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Paris to Cologne via Luxemberg

Travel Forums Europe Paris to Cologne via Luxemberg

1. Posted by kerriemel (Budding Member 3 posts) 7y

Hello

I finally got the courage to book a trip for myself and my three teenage children to travel overseas. I am a single mum that has no sense of direction so I am starting to feel a little daunted.
I have a garmin Sat nav, and I downloaded all the europe maps so I think that I will be ok...but...our budget is tight and I have just been reading about all the expensive toll roads out of france.
We are flying into Paris, hiring a rental car and driving to Cologne via luxemberg and I also want to stop at the Carolus Thermen hot spas at Aachen..(do they wear clothes in there?)
How can I avoid tolls???
Is there any cheap eating places in Paris?
We will be driving in January, and I have neevr even seen snow before so I am nervous about driving in it- do i need chains on the tyres? Is there an easy route with no big twisty mountain roads?
thanks
kerrie

2. Posted by lil_lil (Travel Guru 462 posts) 7y

Since I don't drive and I've not done such a route, I can't answer your driving/route related questions.

Tolls: the way to avoid it is to take scenic routes and skip the motorways. Garmin will probably do a good job, but no harm checking Mappy online for the driving directions either. Plus Mappy tells you where there will be toll or not, or if you want to avoid toll (click on "more options" and check avoid toll road), it can provide an alternative route rather than the quickest (which is likely to use motorways).

Yes, there are places that's reasonably cheap to eat in Paris. It is also usually cheaper to eat out at lunch time than at dinner. There are also plenty of fresh markets to buy bread, cheese, fruits and some even sell fresh roasted poultries - and they're usually fairly cheap. What kind of food are you looking for, and do you have specific dietary requirements?

3. Posted by t_maia (Travel Guru 3289 posts) 7y

We are flying into Paris, hiring a rental car and driving to Cologne via luxemberg and I also want to stop at the Carolus Thermen hot spas at Aachen..(do they wear clothes in there?)
How can I avoid tolls???

We will be driving in January, and I have neevr even seen snow before so I am nervous about driving in it- do i need chains on the tyres? Is there an easy route with no big twisty mountain roads?

Paris to Cologne via Aachen normally has no big mountains, but going through Reims, Luxembourg and Trier you'll hit the Hunsrück - unless you make a detour down south to Saarbrücken. These are not big mountains, but the Hunsrück can have some steep slopes and some heavy snow.

Google maps can help you plan a route that has no mountains, not even hills, just switch the view to show the "Terrain".

When you rent your car insist upon winter tyres and snow chains - most rental cars have "allround tyres". Real winter tyres will make it easier for you to drive in snow. Chances are you won't need snow chains. My family lives in Germany and nobody I know owns snow chains or has ever used them, but you should have them in your rental car nevertheless.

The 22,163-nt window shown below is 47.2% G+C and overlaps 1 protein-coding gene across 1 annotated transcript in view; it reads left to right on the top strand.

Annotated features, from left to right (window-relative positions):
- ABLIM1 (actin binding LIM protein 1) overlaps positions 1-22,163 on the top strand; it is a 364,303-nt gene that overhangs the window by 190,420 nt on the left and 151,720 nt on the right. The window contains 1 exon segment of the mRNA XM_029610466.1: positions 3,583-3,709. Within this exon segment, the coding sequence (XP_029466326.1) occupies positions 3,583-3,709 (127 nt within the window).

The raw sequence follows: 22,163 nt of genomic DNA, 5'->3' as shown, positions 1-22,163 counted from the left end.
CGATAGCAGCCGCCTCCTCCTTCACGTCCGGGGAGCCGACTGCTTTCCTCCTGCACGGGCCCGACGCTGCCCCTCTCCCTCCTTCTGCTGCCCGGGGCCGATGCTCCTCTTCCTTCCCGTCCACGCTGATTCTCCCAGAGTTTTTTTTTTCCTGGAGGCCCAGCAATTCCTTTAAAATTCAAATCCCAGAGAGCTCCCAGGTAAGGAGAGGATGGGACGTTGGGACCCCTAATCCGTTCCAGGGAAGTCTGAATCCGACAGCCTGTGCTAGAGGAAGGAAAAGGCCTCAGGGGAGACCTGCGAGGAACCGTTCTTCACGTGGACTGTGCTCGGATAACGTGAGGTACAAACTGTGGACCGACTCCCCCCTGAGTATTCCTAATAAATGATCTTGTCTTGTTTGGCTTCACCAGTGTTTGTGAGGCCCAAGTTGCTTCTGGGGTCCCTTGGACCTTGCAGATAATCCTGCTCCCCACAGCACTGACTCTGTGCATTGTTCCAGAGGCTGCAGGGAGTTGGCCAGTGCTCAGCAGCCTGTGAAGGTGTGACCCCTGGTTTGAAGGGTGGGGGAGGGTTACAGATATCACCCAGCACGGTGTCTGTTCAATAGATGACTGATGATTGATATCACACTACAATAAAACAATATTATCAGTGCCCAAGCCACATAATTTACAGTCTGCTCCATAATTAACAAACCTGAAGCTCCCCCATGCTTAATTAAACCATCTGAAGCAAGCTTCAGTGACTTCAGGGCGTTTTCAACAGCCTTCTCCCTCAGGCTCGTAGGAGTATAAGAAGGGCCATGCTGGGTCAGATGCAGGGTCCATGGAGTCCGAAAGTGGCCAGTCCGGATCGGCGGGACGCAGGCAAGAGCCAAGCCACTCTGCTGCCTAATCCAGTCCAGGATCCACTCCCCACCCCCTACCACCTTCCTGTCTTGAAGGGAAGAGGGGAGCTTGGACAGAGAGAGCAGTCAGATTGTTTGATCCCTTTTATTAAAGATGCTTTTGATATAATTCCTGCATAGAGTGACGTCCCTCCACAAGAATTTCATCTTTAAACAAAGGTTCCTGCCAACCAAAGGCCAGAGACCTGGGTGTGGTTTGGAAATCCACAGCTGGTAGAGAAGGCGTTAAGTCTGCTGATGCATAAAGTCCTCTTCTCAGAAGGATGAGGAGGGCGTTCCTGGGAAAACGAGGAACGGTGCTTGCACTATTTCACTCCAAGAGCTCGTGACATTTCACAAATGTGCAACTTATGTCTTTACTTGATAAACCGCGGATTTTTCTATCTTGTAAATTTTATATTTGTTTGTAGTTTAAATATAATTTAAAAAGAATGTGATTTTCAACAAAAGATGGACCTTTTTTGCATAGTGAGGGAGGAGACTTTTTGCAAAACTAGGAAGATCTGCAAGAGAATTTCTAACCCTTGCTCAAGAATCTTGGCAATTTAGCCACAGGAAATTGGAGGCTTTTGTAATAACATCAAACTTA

http://www.carolus-thermen.de/

According to the site (read between the lines, they mention changing rooms) you bathe in the Therme with swimming suit, bikini or swimming shorts. Only the Sauna area is nude-only. Since the water in thermal spas is very aggressive I would recommend bringing an old swimming suit that you can throw away after your visit.

4. Posted by kerriemel (Budding Member 3 posts) 7y

Thank you so much for your advice. It is very helpful.
I dont have any specific dietry requirements, and the markets sound great.
Are the thermal spas suitable for a young teenager with mild eczema?
We are so excited and cant wait to see whats over there...there is not much architectural history here in australia.
kerrie

5. Posted by t_maia (Travel Guru 3289 posts) 7y

Are the thermal spas suitable for a young teenager with mild eczema?

Teenager yes if they are well-behaved (thermal spas are more for older people who want to relax), eczema - I don't know. You'd have to ask a doctor.

Some spas are specifically suitable for people with eczema, while the water in other thermal spas makes the problem worse.

Information on the water at Aachen Carolus Therme and diseases that can be treated with it

In Germany the health insurance companies sometimes pay for extended stays at thermal spas, people who are sick can get extended treatment there. Rheumatism and asthma are common ailments that are treated in mineral spas. Eczema too, but it depends upon the water in the spa. Salt water is most common.

Looking online I find recommendations for Bad Rothenfelde, St. Peter Ording in Germany, Bad Deutsch-Altenburg and Bad Gleichenberg in Austria and some other spa towns in Spain and Eastern Europe - these spa towns are specifically suited for people with eczema. Bad Rothenfelde is closed to Aachen and Cologne. It is approx. 2 hours 40 min driving time from Cologne to Bad Rothenfelde.

If you are set on Aachen I would recommend that you write a letter to the management of the Carolus Therme and ask about the effect their water has on eczema. They should also be able to give you the address or contact details of specialised doctors who can see your child before s/he goes into the water and then can make a recommendation about yes or no.

6. Posted by t_maia (Travel Guru 3289 posts) 7y

Some more tips: When driving in winter make sure you got blankets in the car, one blanket per passenger. The rental car company won't provide them, it is best if you bring them with you. These shouldn't be small blankets, but warm and large enough to wrap a person in.